For the night of 20 June 2012
Greece: Greek conservative party head Antonis Samaras was sworn in as prime minister Wednesday. He leads a three-party coalition that pledges to honor Greece's international commitments, provided they are renegotiated and the three parties can agree on the composition of a government.
Comment: Greece has a government leader who does not yet have a government. The political crisis is far from over because the government shows no signs that it will last. The economic crisis will not be over in a generation because the numbers of Greek pensioners and entitlement receivers exceed the numbers of workers who pay taxes.
The net effect of the election process is to kick the can of accountability down the road, using time, diverting public attention and accomplishing nothing of value. The political leaders that got Greece into its economic catastrophe are still in power!
This is condign punishment for the Germans who extended easy credit to enable Greeks to buy German goods, never expecting Greeks would not pay their bills as the Germans do. (Note: This is a perfect example of the effects of mirror imaging across cultural and national boundaries, but this time by financial and economic analysts.) The Germans will never get paid.
Egypt: Election update. The Elections Commission said in a statement that announcing results will be postponed from Thursday because a panel of judges has to look into some 400 complaints over voting submitted by both Shafiq and Mursi's campaign. The Commission gave no new date.
Some of the complaints were presented on Wednesday night, shortly before the commission released its statement. It said that for five hours, the commission listened to lawyers from both camps. Shafiq's lawyers claimed fraud in 14 of Egypt's 27 provinces where they said ballots sent to polling centers were already marked in favor of Mursi.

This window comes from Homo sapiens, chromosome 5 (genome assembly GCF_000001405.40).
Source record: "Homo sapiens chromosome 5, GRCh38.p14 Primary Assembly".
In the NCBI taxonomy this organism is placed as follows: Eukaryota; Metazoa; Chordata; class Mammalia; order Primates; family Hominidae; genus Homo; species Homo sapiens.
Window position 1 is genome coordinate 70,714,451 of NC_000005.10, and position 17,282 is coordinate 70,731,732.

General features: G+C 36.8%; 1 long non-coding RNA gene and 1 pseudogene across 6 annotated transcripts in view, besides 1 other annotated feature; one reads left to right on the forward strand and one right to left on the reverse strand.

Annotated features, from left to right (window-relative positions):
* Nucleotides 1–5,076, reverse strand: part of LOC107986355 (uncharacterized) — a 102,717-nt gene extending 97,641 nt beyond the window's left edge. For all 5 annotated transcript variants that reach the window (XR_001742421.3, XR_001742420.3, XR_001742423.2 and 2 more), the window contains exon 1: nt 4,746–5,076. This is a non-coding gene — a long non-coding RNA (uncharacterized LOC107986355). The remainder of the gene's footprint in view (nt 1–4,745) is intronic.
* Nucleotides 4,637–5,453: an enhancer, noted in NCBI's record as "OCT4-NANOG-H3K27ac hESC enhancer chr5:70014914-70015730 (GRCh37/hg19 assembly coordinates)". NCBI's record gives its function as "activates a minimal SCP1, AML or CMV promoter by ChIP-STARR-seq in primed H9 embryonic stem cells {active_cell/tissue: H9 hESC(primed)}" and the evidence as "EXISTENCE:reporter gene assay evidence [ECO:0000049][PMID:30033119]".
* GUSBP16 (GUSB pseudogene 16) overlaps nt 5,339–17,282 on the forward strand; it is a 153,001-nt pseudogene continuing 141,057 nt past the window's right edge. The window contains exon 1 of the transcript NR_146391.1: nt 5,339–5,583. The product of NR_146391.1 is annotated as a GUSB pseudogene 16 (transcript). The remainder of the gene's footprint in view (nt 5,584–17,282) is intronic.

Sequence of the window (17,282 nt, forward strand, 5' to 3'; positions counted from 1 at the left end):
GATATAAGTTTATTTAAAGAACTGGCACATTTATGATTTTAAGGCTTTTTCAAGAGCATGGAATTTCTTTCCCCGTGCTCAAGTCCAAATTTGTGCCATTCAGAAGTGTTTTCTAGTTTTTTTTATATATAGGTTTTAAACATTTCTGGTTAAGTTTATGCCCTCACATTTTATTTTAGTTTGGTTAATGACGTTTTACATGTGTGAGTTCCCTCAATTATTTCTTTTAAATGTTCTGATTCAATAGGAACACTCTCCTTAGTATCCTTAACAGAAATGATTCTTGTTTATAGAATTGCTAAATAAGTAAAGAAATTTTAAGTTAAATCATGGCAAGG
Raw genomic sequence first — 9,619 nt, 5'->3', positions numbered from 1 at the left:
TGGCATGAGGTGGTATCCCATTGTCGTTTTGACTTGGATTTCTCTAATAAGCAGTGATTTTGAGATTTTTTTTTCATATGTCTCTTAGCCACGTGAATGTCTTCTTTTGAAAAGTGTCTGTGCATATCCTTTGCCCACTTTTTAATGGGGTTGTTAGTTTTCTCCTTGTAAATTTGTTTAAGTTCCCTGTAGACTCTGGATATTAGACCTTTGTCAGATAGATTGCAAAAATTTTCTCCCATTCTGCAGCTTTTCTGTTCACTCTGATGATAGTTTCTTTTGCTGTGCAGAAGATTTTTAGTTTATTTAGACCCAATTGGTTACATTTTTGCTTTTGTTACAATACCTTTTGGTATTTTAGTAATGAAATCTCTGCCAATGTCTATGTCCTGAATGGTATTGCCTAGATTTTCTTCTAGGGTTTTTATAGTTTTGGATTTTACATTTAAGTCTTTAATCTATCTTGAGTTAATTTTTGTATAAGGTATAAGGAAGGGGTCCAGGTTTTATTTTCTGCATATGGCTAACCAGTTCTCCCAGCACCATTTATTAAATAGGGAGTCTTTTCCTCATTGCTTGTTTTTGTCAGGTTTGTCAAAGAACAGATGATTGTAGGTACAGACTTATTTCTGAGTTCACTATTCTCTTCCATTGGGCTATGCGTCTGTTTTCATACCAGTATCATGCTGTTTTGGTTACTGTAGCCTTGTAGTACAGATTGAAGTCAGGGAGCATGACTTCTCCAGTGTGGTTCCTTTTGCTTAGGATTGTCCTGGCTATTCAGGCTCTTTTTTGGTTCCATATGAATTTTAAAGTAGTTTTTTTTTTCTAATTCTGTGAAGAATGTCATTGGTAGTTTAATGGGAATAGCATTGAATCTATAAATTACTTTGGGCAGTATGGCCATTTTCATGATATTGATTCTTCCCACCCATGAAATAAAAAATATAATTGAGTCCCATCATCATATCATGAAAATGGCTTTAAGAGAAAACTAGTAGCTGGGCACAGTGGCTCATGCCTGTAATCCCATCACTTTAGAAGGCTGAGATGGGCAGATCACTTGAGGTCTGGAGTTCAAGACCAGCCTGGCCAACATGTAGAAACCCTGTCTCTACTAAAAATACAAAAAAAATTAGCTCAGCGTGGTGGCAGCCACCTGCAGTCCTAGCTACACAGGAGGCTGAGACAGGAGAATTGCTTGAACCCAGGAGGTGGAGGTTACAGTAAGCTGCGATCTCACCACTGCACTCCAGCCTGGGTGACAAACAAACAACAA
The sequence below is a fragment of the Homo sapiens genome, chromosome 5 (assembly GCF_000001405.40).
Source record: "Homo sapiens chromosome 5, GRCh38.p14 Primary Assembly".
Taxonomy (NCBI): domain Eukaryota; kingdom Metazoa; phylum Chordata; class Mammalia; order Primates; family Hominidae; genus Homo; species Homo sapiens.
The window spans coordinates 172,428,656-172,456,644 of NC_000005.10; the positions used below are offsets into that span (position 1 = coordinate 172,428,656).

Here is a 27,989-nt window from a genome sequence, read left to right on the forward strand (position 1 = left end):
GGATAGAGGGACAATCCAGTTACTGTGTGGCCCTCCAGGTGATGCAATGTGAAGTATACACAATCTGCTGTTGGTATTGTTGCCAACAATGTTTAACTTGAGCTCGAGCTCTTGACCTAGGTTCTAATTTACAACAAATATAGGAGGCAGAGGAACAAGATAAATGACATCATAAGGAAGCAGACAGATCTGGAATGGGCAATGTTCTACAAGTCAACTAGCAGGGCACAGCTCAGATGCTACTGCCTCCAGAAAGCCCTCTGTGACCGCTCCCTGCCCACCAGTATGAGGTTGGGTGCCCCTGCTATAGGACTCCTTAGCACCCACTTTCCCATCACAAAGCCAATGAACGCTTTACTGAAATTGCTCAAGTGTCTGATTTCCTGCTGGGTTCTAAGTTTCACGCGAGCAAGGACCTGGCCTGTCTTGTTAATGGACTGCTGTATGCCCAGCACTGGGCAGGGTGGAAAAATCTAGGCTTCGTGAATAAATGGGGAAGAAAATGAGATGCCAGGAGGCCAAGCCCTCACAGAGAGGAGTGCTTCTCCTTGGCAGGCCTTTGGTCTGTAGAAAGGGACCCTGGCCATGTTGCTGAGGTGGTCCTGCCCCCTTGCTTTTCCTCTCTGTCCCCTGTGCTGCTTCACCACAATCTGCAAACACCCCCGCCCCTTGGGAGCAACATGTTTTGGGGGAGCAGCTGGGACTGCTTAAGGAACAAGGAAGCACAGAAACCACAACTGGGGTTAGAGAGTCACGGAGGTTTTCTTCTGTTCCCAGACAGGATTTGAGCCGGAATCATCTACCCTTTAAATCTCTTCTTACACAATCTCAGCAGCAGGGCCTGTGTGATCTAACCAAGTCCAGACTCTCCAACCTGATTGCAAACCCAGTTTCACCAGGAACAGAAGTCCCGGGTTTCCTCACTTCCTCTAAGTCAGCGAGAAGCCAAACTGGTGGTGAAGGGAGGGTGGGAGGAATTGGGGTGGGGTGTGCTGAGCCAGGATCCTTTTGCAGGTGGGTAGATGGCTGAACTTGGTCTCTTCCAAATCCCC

Mursi's lawyers said that the voters' lists included soldiers, who are barred from voting, and the names of dead people.
Security officials said several employees of the state press, where election ballots were printed, were being questioned by prosecutors over allegations that thousands of the ballots were marked in favor of Mursi. Already, three heads of polling centers in different parts of the country have been arrested for questioning about alleged vote rigging.
National Defense Council
Egypt's new president will head the newly-reconstructed National Defense Council, according to a decree issued by head of the Supreme Council of the Armed Forces (SCAF) Field Marshal Hussein Tantawi.
Under the decree, the Council will include the People's Assembly Speaker, the Prime Minister, the Foreign Minister, the Defense Minister, Military Production Minister, the Interior Minister, the Finance Minister, and the Chief of Staff of the Armed Forces.
It will also include director of the Egyptian General Intelligence, Chief Naval Commander, the Air Force Commander, the Commander of Air Defense Forces, the Assistant Defense Minister, the Chief of the Operations Authority of the Armed Forces, the Chief of the Military Judiciary, and the Director of Military Intelligence and Reconnaissance.
Any meeting should be attended by the absolute majority of the members, and any decision should be approved also by the absolute majority of the attending members, the decree stated.
Comment: The Council is not yet functional because Egypt has no parliament and the announcement of the new president has been delayed. The Council will, of course, be subject to the terms of the constitutional declarations that subject defense decisions to approval by the SCAF.
Mali: Update. Islamist rebel group Ansar Dine, which jointly controls the country's north, said Wednesday it was not interested in proclaiming an independent state but only in the implementation of sharia. "We have handed (regional mediator) Blaise Compaore a letter by Iyad Ag Ghaly," said a source close to the Ansar Dine delegation which has been holding talks with the Burkina Faso president in Ouagadougou.
Comment: The al-Qaida affiliates might not want an independent state, but the Tuaregs do and want it to span present national boundaries. Today's statement indicates the rift between Tuaregs and Islamists has widened. Regardless, northern Mali is beyond the ability of the Bamako people to control, whomever they are.
End of NightWatch for 20 June.
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